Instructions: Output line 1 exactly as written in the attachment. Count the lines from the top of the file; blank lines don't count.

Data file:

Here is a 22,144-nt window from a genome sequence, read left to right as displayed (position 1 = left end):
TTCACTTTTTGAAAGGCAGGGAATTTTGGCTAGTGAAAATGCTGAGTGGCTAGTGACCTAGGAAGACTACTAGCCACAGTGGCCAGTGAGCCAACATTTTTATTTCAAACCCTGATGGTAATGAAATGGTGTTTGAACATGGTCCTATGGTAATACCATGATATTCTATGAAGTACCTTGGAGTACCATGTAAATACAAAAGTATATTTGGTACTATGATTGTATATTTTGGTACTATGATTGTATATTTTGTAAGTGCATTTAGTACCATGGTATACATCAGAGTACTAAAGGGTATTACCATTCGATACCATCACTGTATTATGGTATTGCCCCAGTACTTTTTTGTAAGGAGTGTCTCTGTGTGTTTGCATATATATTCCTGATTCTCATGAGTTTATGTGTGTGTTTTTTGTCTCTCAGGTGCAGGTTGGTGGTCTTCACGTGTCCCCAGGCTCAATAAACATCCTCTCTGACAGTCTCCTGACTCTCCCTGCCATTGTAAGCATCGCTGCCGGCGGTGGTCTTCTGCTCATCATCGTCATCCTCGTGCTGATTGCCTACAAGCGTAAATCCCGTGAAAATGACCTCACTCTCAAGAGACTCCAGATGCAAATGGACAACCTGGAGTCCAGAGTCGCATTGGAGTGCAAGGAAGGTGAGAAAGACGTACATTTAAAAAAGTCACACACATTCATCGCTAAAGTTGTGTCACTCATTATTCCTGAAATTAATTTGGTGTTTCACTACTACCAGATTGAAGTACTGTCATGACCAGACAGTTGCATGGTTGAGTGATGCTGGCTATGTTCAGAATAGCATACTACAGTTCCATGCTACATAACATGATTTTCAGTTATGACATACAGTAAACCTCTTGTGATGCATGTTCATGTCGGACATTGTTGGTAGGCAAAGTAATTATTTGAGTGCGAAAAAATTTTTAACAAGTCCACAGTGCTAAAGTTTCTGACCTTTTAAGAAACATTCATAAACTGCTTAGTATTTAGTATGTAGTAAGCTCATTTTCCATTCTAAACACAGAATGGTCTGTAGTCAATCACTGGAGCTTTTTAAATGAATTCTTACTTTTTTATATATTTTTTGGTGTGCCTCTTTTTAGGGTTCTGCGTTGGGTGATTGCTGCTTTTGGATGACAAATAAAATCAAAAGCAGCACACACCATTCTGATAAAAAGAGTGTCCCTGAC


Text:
Here is a 22,144-nt window from a genome sequence, read left to right as displayed (position 1 = left end):